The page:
A Tiding – Part V

by Timothy J Jarvis

Part V of ‘A Tiding’. The first part can be found here.

Soundtrack: Aaron Martin, Water Tongue

One of these latter was perched on an old-fashioned Bakelite telephone, beak cruelly agape.

Kentish Town underground – drizzle – Colin again, agitated – a ravel of streets – a derelict tenement – a garret – magpies – a withered old man

Mark and Colin arranged to meet at nine-thirty in the evening on Kentish Town High Road, outside the entrance to the underground. Mark arrived a few minutes early. The appointed time passed, and there was no sign of Colin. Then it began drizzling, slicking glistering reflections to the tarmac, huddling pedestrians into their coats. Mark took shelter in the entrance to the station.

He waited about twenty-five minutes. The rain eased, and he was considering leaving, but then he sighted Colin alighting at a bus stop on the other side of the road. After getting off the bus, he stood on the pavement peering about him. Mark attracted his attention by waving. Colin waved back. He seemed agitated, clutched his carrier bag in his left hand.

Heedless, he hopped down from the kerb, crossed over to Mark. A taxi driver, forced to brake, sounded his horn.

‘We’re in a hurry!’ Colin blurted.

‘Sorry?’ Mark said.

‘I know, my fault. But I need to present my offering to the daemon by ten thirty. That was made very clear to me. Right, it’s back this way.’

Colin walked into the traffic once more, darting in front of a white van. Mark followed, more warily, and, after crossing the road, was forced to jog to catch up.

Colin headed west, into a ravel of streets scarred by a low viaduct, where 1950s council housing, Victorian terraces, warehouses, and small factories jostled. He scurried, and Mark remained a few paces behind. After ten minutes or so, Colin ducked into the maw of a railway arch. Mark hesitated a moment, then followed. They passed beneath a vault of dank brickwork and emerged into a small square of pale stone tenements, which, in the wan moonlight, resembled the fruitings of a vast fungus. Colin crossed the square; Mark followed. Underfoot was a slurry of mouldering flyers, newspapers, cartons, smeary brown paper bags, and part-eaten fast food. Going up to a building, which seemed abandoned, Colin pushed open its door with the toe of his shoe, entered. Mark steeled himself, went in after.

There were two doors leading off the hallway; both fastened with padlocks. Flocked paper covered the walls, its Paisley design cankered with mould. Wooden stairs led up to the upper floors. Colin started up them, Mark followed. Many of the treads were rotten and they had to pick their way with care.

As they climbed, they passed several doors on landings; all were, as those on the ground floor, secured by padlocks. The place was silent, save for rodents scurrying in the walls. At the top of the staircase there was a doorway through which a weak light spilled. On reaching the threshold, Colin paused a moment, crossed himself, then entered. Mark also hesitated before going in after.

The room was cramped, a garret with a slanting ceiling and just one window, a sash. It was meagrely furnished. Under the window was a bed with an iron frame. Beside it, along the wall, were ranged a bedside cabinet, wardrobe, and chest of drawers in chipboard with flaking pine veneer. On the cabinet, a mug and a Gideon Bible rested. The mug was tea-stained within, emblazoned with a photograph of the Royal Pump Rooms at Leamington Spa without. Picture fragments, painstakingly cut from magazines, had been glued to the front cover of the Bible, to make a collage depicting a brawny bare-chested young man, with pendulous dugs and tiny Jack-o-lanterns for pupils, hefting an ichthyosaurus over his head.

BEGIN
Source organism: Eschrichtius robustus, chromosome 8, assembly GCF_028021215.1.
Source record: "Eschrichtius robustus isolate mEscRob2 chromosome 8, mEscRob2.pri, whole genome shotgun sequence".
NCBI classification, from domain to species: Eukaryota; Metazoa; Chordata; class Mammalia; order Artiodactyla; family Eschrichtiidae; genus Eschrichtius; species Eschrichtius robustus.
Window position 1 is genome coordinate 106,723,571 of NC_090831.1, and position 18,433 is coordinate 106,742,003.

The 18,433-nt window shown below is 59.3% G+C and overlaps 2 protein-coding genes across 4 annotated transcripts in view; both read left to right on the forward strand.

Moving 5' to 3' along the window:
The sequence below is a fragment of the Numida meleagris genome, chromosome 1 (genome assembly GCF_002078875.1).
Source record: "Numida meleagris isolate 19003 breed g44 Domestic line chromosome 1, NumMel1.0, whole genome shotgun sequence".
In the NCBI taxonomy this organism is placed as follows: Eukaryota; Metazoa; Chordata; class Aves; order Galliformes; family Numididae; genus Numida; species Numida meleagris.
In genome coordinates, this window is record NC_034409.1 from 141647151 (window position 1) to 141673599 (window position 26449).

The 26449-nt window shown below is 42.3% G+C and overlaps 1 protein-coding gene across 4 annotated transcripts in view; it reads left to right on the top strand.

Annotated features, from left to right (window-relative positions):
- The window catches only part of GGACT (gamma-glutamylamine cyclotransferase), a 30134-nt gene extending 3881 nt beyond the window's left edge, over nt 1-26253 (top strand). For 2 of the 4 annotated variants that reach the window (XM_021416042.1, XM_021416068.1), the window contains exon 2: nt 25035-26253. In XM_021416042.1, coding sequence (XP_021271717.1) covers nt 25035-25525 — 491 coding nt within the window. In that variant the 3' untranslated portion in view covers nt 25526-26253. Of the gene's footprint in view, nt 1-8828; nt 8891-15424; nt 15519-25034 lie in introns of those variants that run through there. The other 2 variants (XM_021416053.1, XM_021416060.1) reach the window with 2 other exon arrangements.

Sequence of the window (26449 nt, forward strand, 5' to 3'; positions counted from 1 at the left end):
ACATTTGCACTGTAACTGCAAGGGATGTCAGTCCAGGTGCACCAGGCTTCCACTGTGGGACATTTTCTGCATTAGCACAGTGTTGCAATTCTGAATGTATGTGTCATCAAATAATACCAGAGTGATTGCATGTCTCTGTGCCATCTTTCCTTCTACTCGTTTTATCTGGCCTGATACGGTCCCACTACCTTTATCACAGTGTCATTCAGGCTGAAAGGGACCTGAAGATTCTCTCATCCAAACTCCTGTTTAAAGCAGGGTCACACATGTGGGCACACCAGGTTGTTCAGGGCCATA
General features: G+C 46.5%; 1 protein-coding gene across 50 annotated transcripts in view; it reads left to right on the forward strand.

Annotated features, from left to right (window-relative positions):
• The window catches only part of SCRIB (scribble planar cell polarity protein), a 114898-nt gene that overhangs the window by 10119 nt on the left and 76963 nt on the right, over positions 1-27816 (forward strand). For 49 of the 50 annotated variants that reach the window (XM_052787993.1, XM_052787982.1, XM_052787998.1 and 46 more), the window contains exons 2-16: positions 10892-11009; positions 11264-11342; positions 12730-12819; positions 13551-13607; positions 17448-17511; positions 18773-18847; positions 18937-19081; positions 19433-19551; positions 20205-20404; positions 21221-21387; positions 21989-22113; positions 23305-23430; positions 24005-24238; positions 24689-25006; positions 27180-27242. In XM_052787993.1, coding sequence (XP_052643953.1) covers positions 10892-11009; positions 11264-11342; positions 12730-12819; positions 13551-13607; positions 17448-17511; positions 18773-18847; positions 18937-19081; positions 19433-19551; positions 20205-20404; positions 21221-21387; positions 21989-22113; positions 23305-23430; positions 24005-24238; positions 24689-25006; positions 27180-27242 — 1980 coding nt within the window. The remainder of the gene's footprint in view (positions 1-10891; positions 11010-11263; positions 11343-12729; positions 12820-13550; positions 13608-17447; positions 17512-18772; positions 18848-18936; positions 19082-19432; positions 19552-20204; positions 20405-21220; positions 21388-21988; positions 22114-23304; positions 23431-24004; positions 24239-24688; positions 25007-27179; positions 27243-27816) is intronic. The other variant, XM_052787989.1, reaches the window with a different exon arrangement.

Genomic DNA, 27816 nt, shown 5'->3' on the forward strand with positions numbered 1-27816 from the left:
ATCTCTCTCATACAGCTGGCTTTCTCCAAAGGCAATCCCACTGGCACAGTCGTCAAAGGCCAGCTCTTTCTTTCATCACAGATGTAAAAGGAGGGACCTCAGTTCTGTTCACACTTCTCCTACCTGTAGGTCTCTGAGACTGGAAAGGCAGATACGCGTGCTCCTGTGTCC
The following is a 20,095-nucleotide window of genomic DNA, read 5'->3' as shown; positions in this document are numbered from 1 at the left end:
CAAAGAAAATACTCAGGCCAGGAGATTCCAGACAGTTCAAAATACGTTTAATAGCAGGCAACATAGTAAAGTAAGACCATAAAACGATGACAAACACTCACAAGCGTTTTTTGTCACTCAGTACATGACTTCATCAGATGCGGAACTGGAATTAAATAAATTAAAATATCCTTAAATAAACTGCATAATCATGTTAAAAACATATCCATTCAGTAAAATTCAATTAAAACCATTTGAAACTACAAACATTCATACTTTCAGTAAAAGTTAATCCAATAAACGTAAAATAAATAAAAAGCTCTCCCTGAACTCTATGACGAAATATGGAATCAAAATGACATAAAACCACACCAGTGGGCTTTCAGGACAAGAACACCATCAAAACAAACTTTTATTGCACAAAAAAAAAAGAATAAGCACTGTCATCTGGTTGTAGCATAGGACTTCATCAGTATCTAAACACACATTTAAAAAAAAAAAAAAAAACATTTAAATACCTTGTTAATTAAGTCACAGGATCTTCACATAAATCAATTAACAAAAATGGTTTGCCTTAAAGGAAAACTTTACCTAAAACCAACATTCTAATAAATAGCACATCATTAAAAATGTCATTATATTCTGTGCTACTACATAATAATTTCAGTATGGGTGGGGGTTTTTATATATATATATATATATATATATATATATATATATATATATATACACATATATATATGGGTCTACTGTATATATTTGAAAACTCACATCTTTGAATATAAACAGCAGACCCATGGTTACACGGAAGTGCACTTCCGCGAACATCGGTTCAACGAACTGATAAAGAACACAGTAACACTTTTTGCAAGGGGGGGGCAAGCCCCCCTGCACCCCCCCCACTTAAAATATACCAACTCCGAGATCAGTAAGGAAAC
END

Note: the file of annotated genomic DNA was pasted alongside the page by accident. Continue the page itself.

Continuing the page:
The odours of camphor, cold tea, and lavender mingled in the air; underneath there was a faint reek of urine. It was drear and stark: a naked forty watt bulb dangling at the end of a long flex was the lone light source; there was a hearth, but no fire burnt in it; the walls were papered a drab olive; and the floorboards were bare, unvarnished. The sole vivid hue was the blowfly green of a satin counterpane which lay crumpled on the floor beside the bed, and the only ornaments were six taxidermy magpies, variously mounted and posed, four displayed on the chest of drawers and two, on the mantelpiece above the grate. One of these latter was perched on an old-fashioned Bakelite telephone, beak cruelly agape.

A draft from the ill-fitting sash stirred the bulb; in the skittering light the stuffed birds seemed animate.

‘The magpie,’ Colin whispered, ‘is the daemon’s familiar.’

A cranefly listlessly circled the light, whining low; nodding towards it, Colin said, with great solemnity, ‘Daddy longlegs. They don’t bite, you know.’

Mark, staring aghast at the bed, did not hear him. There, on stained sheets, lay a withered old man, in blue-and-red-checked pyjamas too large for his scrawny frame. His skin was thin and translucent as onionskin and his greasy white hair stuck up from his head like a coxcomb. The sleeves and legs of his pyjamas were rucked up, exposing spindly, pale, and mottled limbs. He lay still, save the shallow rise and fall of his ribcage, staring vacantly up at the beaten egg-white peaks of the Artex ceiling.

Taking Mark’s arm, Colin pulled him towards the bed. As they drew nearer, Colin pointed out the quilted coverlet on the floor.

‘Look. The mysterious quincunx.’

At that moment, the old man gave a sigh, the breath rattling in his throat.

To be continued

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